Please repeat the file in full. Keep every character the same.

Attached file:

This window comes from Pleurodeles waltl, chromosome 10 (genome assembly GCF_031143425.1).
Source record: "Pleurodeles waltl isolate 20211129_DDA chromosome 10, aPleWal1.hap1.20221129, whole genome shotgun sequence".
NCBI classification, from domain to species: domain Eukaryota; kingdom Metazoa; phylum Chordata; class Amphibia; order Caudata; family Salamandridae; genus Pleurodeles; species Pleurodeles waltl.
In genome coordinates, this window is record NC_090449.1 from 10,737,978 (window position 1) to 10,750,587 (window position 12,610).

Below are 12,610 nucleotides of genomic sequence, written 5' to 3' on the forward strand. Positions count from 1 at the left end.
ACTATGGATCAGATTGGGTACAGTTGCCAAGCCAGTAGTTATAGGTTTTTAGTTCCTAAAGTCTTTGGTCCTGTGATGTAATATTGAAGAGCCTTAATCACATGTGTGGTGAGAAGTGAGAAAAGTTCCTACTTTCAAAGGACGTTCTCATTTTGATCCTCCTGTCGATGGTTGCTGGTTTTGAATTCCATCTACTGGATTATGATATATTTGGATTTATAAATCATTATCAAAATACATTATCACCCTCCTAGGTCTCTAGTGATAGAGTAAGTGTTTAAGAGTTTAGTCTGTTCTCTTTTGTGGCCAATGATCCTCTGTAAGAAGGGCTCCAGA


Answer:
This window comes from Pleurodeles waltl, chromosome 10 (genome assembly GCF_031143425.1).
Source record: "Pleurodeles waltl isolate 20211129_DDA chromosome 10, aPleWal1.hap1.20221129, whole genome shotgun sequence".
NCBI classification, from domain to species: domain Eukaryota; kingdom Metazoa; phylum Chordata; class Amphibia; order Caudata; family Salamandridae; genus Pleurodeles; species Pleurodeles waltl.
In genome coordinates, this window is record NC_090449.1 from 10,737,978 (window position 1) to 10,750,587 (window position 12,610).

Below are 12,610 nucleotides of genomic sequence, written 5' to 3' on the forward strand. Positions count from 1 at the left end.
ACTATGGATCAGATTGGGTACAGTTGCCAAGCCAGTAGTTATAGGTTTTTAGTTCCTAAAGTCTTTGGTCCTGTGATGTAATATTGAAGAGCCTTAATCACATGTGTGGTGAGAAGTGAGAAAAGTTCCTACTTTCAAAGGACGTTCTCATTTTGATCCTCCTGTCGATGGTTGCTGGTTTTGAATTCCATCTACTGGATTATGATATATTTGGATTTATAAATCATTATCAAAATACATTATCACCCTCCTAGGTCTCTAGTGATAGAGTAAGTGTTTAAGAGTTTAGTCTGTTCTCTTTTGTGGCCAATGATCCTCTGTAAGAAGGGCTCCAGA